Familiar review- African wedding in the midwest prompts trouble and discord

9 days ago

The tensions between assimilation and honoring ancestry and tradition provide the subject for Danai Guriras inconsistent but engaging play

Danai Guriras often absorbing, uneven Familiar at Playwrights Horizons is a story about Americans, about immigrants, about assimilation and its discontents. Set on the eve of a wedding, it has something old, something new, something borrowed, and in some enjoyably coarse speech and a brief topless scene, something blue.

The play opens in the Chinyaramwira home, a well-appointed midwestern dwelling, where mother Marvelous( Tamara Tunie) and father Donald( Harold Surratt) are preparing for the nuptials of their older daughter, Tendi( Roslyn Ruff ), a successful lawyer. The Chinyaramwiras are American citizens, originally from Zimbabwe. If there are a few Africanesque sculptures adorning the mantle, they are dwarfed by a massive flatscreen depicting American football.

Marvelous hopes that the bridal is likely to be classy, civilized and modern. Its bad enough that Tendi is involving her evangelical church. But Tendi and her fiance Chris( Joby Earle) have decided to honor Tendis heritage by partaking in a ritual called a roora, in which a groom pays a price for his bride. Traditionally, that price involves livestock. Chris is, as Marvelous says, a the little white boy from Minnetonka, so this ritual is foreign to him. Aunt Anne( Myra Lucretia Taylor ), just off the plane from Zim, has prepared a list of items that the bridegroom should properly provide, frightening her younger sister, Aunt Margaret( Melanie Nicholls-King ). Where do you expect this boy to get cows? Margaret wails.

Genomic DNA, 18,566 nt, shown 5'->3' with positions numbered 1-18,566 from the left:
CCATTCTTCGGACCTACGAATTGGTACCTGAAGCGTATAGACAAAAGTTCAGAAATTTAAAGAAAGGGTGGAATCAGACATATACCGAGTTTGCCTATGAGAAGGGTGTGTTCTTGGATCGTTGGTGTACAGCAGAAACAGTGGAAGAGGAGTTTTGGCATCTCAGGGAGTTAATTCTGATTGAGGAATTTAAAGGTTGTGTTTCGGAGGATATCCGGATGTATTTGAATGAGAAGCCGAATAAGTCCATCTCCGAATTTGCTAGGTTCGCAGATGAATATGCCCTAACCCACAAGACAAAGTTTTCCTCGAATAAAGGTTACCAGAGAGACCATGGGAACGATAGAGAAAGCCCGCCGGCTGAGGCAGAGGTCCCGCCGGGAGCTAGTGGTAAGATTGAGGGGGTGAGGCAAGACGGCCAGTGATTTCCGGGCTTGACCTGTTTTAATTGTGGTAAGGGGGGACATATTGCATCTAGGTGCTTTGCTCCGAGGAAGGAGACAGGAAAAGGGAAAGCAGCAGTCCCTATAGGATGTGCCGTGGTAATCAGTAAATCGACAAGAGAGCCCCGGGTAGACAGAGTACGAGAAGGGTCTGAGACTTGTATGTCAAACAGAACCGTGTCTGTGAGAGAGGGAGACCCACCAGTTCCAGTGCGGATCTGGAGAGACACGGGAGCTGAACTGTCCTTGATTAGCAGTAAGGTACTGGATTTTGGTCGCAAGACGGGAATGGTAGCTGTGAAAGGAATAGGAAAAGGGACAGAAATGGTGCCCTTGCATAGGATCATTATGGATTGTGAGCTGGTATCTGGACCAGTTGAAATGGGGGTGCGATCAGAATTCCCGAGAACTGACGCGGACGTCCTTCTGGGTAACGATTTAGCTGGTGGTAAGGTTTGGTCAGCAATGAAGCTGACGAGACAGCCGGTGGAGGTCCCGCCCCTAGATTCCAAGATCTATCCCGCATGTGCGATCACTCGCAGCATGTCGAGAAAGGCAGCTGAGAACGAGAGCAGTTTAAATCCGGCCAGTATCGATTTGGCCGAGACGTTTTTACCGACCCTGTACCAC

Familiar is very much a clash of cultures, notions and traditions, centered on a matrimony a common trope of the theater, from Medea to You Cant Take it With You. But existing conflicts is not between Chris and Tendi. Chris is only too ready to accede to Tendis wishings. The conflict is among Tendis family, with Marvelous taking an absolutist line on the benefits of assimilation and her sister Anne arguing just as vehemently for the necessity of honoring ancestry and tradition. Tendi feels caught between these impulses.( The late revelation of a melodramatic secret merely complicates her impressions .)

Gurira, who was born in the midwest and raised during Zimbabwe, clearly shares some of Tendis feelings and under Rebecca Taichmans direction, these elements of the play are finely wrought and personal. Elsewhere the tone is patchier, as is the acting, which shifts between naturalism and comic caricature. Some scenes are written perhaps too broadly( particularly those involving Tendis younger sister and Chriss younger brother) and others too portentously, as when Chris tells Tendi that she is an African woman. And maybe today is the day that you that you face what that really means. There is also a fair-minded, though stagey, determination to give each character his or her own big speech.

Ultimately a much more conventional play than Eclipsed, Guriras other drama already running, Familiar continues her perceptive interest in the shaping forces-out of character, situation and family. Even in its incompatibilities, it suggests that she is a playwright to honor and cherish.

Read more: www.theguardian.com